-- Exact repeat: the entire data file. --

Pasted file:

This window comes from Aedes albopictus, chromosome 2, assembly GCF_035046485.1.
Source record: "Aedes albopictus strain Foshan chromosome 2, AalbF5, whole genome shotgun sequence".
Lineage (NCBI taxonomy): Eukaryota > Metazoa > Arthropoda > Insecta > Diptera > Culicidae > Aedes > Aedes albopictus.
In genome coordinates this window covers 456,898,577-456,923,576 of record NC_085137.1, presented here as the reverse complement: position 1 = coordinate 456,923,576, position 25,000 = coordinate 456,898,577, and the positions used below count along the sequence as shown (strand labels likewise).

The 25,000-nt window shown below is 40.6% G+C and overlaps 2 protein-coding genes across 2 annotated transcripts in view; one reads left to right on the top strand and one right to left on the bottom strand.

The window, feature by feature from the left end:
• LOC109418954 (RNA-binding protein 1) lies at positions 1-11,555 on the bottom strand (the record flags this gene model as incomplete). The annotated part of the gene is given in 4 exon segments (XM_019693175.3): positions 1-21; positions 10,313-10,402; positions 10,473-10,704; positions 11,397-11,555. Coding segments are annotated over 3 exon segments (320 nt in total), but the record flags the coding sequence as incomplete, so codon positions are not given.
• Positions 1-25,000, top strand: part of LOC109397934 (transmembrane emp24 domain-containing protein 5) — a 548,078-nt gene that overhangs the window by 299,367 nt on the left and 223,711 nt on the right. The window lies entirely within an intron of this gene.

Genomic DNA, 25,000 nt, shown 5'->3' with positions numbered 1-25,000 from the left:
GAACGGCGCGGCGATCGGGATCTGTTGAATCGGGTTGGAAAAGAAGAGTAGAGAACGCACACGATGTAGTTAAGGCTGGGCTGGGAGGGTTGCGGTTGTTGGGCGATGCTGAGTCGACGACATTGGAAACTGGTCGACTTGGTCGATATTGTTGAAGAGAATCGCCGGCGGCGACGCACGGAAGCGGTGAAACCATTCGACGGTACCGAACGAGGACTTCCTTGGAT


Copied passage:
This window comes from Aedes albopictus, chromosome 2, assembly GCF_035046485.1.
Source record: "Aedes albopictus strain Foshan chromosome 2, AalbF5, whole genome shotgun sequence".
Lineage (NCBI taxonomy): Eukaryota > Metazoa > Arthropoda > Insecta > Diptera > Culicidae > Aedes > Aedes albopictus.
In genome coordinates this window covers 456,898,577-456,923,576 of record NC_085137.1, presented here as the reverse complement: position 1 = coordinate 456,923,576, position 25,000 = coordinate 456,898,577, and the positions used below count along the sequence as shown (strand labels likewise).

The 25,000-nt window shown below is 40.6% G+C and overlaps 2 protein-coding genes across 2 annotated transcripts in view; one reads left to right on the top strand and one right to left on the bottom strand.

The window, feature by feature from the left end:
• LOC109418954 (RNA-binding protein 1) lies at positions 1-11,555 on the bottom strand (the record flags this gene model as incomplete). The annotated part of the gene is given in 4 exon segments (XM_019693175.3): positions 1-21; positions 10,313-10,402; positions 10,473-10,704; positions 11,397-11,555. Coding segments are annotated over 3 exon segments (320 nt in total), but the record flags the coding sequence as incomplete, so codon positions are not given.
• Positions 1-25,000, top strand: part of LOC109397934 (transmembrane emp24 domain-containing protein 5) — a 548,078-nt gene that overhangs the window by 299,367 nt on the left and 223,711 nt on the right. The window lies entirely within an intron of this gene.

Genomic DNA, 25,000 nt, shown 5'->3' with positions numbered 1-25,000 from the left:
GAACGGCGCGGCGATCGGGATCTGTTGAATCGGGTTGGAAAAGAAGAGTAGAGAACGCACACGATGTAGTTAAGGCTGGGCTGGGAGGGTTGCGGTTGTTGGGCGATGCTGAGTCGACGACATTGGAAACTGGTCGACTTGGTCGATATTGTTGAAGAGAATCGCCGGCGGCGACGCACGGAAGCGGTGAAACCATTCGACGGTACCGAACGAGGACTTCCTTGGAT